While the Temperance Flat Reservoir Project has strong local support, the Tulare Lake Storage and Floodwater Protection Project continues to get slammed in the competition for state funds.
In February, the California Water Commission released its staff evaluation of the public benefits of the 11 projects competing for Proposition 1 water storage bond funds through the Water Storage Investment Program.
In its proposal — which is asking for $452 million of program funds — Kern County-based Semitropic Water Storage District stated that each dollar of public funds invested in the Tulare Lake Storage and Floodwater Protection Project would result in $1.62 in benefits to the public.
Initially, Water Commission staff gave the plan a public benefits ratio of 0.01, or 1 cent on the dollar.
On Friday, commission staff released revised public benefit ratios in response to applicant appeals received in February.
Upon review of Semitropic’s appeal, commission staff revised the public benefits ratio and increased it to 0.03, or 3 cents on the dollar. With this score, staff determined that the project should be eligible for $0 in program funds.
The project’s score is the lowest among all projects reviewed upon appeal.
The Kings River Water Association, representing opponents of the proposal by Kern County-based Semitropic Water Storage District, sent out a press release praising the commission’s findings.
“The state’s review of Semitropic’s appeal confirms what we’ve been saying from the outset: this proposal is a bad deal for taxpayers and should be rejected,” Frank Zonneveld, chairman of the Kings River Water Association, said in a press release. “Prop. 1 funds should not be granted to a project that runs directly against the public’s interest and we agree with CWC staff’s recommendation. This proposal is full of problems too great to overcome.”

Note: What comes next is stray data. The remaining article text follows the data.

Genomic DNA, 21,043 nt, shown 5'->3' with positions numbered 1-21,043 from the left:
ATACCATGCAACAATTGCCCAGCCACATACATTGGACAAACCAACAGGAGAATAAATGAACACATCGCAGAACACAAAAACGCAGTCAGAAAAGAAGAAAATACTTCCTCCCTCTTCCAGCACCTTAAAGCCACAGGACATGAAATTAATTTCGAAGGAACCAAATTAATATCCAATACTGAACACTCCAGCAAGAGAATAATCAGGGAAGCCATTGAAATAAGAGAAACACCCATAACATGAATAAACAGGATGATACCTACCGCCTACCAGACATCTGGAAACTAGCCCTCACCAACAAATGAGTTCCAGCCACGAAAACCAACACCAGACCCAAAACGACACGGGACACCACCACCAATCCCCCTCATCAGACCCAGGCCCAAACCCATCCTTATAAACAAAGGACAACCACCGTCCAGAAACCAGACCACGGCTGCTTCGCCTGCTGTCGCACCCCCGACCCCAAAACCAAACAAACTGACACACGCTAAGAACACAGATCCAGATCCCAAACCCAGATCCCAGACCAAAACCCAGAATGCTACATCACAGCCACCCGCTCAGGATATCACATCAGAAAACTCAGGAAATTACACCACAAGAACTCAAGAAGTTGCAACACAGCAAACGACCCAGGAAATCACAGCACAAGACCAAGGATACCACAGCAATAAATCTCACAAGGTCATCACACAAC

According to its website, Semitropic’s proposal is to construct new south-of-Delta storage and conveyance features in the Tulare Lake and expand groundwater banking programs in Kern County. The project is meant to capture and store floodwaters from the Tulare Lake Basin to meet local demands, mitigate groundwater overdraft and support the Delta.
Critics said the project proposes to use the California Aqueduct to transfer naturally occurring water supply from the Kings Basin for the benefit of private landholders in Kern County.
In December, local governments, elected officials, water districts and small business leaders stated their opposition before the Water Commission, calling Semitropic’s proposal disastrous for Kings and Tulare groundwater sub-basin users and communities.
Kings River Water Association officials have sent the water commission a letter about the commission’s recent decision. In the letter, the association said Semitropic has no right or license to the waters of the Kings River and said the State Water Resources Control Board determined the Kings River was “fully-appropriated” a long time ago.
“That means there is no additional water available,” Kings River Watermaster Steve Haugen said in a press release.
Semitropic representatives could not be reached for comment.
Altogether, the Water Commission is expected to allot around $2.7 billion for new water storage projects and is set to make its final decisions in June.